• 2 stalks scallion whites chopped
  • 1 whole large tomato chopped
  • 1 whole large potato peeled, cut in 1/2-inch cubes
  • 1/4 pound beef sirloin or tenderloin sliced in 1-inch strips
  • 2 Tablespoons hoisin sauce
  • 1 Tablespoon xiao xing rice wine
  • 1 cup vegetable, chicken or beef broth soup stock
  • 1 whole red bell pepper seeded, white membrane removed, sliced in 2-inch strips
  • 3 cups mung bean sprouts washed thoroughly
  • 1/4 teaspoon sesame oil
  • 1 teaspoon salt
  • 1 teaspoon ground black pepper powder
  • for serving: steamed white jasmine rice
  • 1/2 cup straw mushrooms sliced in strips (optional in place of beef) or use button mushrooms


  • Wash the mung bean sprouts well. Drain in a colander and set aside.
  • Pan fry the tofu first. Drain the liquid from the whole tofu cake. Roll the tofu cake in bread crumbs till it is covered all over. In a large skillet, over medium high heat, add the cooking oil. When the oil is hot in about 2 to 3 minutes, add the whole tofu cake covered in bread crumbs. Brown each side for 2 to 3 minutes. Turn only once and try not to touch it too often or tofu will crumble. When tofu cake is brown, drain on paper towels or parchment paper to remove excess oil. Cut into 1-inch cubes and set aside.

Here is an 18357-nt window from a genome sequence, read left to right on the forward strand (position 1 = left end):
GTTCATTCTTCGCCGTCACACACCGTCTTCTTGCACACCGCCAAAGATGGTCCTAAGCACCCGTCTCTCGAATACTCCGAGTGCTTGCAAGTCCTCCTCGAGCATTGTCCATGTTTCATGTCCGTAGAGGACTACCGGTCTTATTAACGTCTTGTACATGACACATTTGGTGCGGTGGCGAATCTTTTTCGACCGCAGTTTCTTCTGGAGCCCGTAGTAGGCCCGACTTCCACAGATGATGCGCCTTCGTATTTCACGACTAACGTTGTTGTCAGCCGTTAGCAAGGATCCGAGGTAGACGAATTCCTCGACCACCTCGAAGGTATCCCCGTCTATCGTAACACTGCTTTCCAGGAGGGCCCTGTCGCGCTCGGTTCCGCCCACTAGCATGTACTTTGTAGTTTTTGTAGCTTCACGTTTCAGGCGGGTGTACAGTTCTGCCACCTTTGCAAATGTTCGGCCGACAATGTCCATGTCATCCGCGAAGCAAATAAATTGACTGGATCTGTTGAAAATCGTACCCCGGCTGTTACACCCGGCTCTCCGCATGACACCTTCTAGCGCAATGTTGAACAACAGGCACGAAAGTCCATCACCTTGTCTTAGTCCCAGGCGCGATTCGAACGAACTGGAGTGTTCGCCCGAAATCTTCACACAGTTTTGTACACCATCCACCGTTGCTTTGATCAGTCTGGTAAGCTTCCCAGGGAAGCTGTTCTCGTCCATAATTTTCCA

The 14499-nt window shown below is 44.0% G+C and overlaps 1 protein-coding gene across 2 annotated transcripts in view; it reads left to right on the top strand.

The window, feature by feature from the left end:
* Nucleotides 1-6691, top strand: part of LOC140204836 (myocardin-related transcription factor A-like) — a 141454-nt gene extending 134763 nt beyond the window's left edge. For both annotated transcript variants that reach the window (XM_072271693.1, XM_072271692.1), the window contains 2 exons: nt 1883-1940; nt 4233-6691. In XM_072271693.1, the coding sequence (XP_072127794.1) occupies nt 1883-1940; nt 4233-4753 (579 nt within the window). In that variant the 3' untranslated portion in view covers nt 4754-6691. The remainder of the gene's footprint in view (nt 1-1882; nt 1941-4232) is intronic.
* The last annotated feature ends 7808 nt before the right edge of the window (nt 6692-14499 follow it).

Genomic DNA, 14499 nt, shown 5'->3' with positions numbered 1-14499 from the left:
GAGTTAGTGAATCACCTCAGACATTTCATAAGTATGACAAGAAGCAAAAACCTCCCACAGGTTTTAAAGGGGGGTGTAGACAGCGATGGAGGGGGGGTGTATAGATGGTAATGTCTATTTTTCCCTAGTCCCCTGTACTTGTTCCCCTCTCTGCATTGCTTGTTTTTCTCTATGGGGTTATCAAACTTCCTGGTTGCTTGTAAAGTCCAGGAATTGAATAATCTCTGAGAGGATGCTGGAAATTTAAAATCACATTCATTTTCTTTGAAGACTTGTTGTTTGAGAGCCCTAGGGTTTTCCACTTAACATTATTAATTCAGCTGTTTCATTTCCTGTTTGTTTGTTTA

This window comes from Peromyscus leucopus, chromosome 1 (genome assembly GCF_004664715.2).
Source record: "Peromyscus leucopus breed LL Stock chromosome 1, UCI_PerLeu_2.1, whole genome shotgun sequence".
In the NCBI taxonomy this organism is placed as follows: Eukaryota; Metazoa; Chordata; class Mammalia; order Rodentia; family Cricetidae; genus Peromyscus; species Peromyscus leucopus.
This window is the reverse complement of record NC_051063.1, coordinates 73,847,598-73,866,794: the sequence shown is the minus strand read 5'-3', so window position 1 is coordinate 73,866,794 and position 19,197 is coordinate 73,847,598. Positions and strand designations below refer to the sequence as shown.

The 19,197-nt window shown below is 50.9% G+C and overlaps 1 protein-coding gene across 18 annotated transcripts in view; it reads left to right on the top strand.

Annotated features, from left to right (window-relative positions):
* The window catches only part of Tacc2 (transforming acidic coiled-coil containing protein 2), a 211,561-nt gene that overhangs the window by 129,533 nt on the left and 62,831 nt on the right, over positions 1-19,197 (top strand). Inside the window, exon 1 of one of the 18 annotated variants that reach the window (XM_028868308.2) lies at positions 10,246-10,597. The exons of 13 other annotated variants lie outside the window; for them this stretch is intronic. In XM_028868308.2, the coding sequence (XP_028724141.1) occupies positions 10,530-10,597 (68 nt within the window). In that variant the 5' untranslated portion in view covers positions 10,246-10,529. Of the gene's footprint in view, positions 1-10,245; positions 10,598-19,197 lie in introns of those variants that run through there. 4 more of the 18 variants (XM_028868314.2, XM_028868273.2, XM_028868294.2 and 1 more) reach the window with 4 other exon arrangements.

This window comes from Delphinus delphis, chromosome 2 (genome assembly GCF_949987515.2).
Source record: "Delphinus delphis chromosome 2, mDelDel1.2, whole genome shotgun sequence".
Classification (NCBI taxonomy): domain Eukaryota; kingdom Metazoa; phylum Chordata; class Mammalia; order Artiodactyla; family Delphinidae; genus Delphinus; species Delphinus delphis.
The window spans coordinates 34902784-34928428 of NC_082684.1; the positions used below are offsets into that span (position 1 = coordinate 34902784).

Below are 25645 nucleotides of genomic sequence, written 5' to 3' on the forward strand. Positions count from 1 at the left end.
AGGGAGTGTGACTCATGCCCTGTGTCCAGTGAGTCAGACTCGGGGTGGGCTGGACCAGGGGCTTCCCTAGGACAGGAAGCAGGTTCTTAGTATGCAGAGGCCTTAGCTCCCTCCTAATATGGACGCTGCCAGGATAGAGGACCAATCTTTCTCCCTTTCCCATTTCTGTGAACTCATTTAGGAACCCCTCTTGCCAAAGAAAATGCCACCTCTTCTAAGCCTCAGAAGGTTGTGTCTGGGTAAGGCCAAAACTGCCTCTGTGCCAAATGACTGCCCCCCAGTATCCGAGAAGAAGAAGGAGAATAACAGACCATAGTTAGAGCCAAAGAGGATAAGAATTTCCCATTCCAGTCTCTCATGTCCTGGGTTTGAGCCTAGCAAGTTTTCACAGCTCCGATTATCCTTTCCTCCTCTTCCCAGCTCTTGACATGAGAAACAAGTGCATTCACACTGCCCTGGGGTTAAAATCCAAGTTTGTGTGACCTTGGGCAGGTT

• To stir-fry bean sprouts: Use the same large skillet. Discard excess cooking oil and leave only a tablespoon for the saute.  After 1 to 2 minutes, when oil is hot enough, saute the garlic, ginger,scallions, tomatoes, beef strips and potato cubes.
  • Add the hoisin sauce, rice wine and soup stock. Let the liquid simmer and the meat and vegetables cook for about 10 minutes.
  • Add the peppers and the mung bean sprouts. Cook for 3 to 5 minutes. Coat the mung bean sprouts with the liquid in the skillet while mixing all the ingredients. Season with sesame oil, salt and black pepper.
  • Add the cubed tofu and gently mix into the rest of the vegetable saute. Serve with boiled jasmine white rice.
  • Cook’s comments: for an all-vegetable meal, omit the beef strips and substitute with sliced mushrooms.

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    Serving: 1g | Calories: 174kcal | Carbohydrates: 10g | Protein: 4g | Fat: 15g | Saturated Fat: 12g | Cholesterol: 1mg | Sodium: 803mg | Potassium: 143mg | Fiber: 2g | Sugar: 5g | Vitamin A: 16IU | Vitamin C: 11mg | Calcium: 15mg | Iron: 1mg

    Notes on Nutrition: The nutrition information provided is an estimate and will vary based on cooking methods and specific brands of ingredients used.

    Did you like this recipe? I have more classic recipes inspired by my late mother’s cooking in my popular cookbook: My Mother’s Philippine Recipes. If you’re learning how to cook Filipino food or a fan of Philippine cuisine, buy my cookbooks and books on Amazon.com sold worldwide in paperback and Kindle format.

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    1. I can imagine your children are all quite gourmet after years of training their tongue at home. 🙂 I too try hard to include vegetables and all kinds of ingredients so that they know they need to taste once at least. This looks so delicious! Love the tofu in here!

      1. Thanks, Nami. So nice of you to stop by inspite of a busy schedule after your trip. Yes, my kids grew up on home cooking so I guess it taught them to appreciate cooking their own food.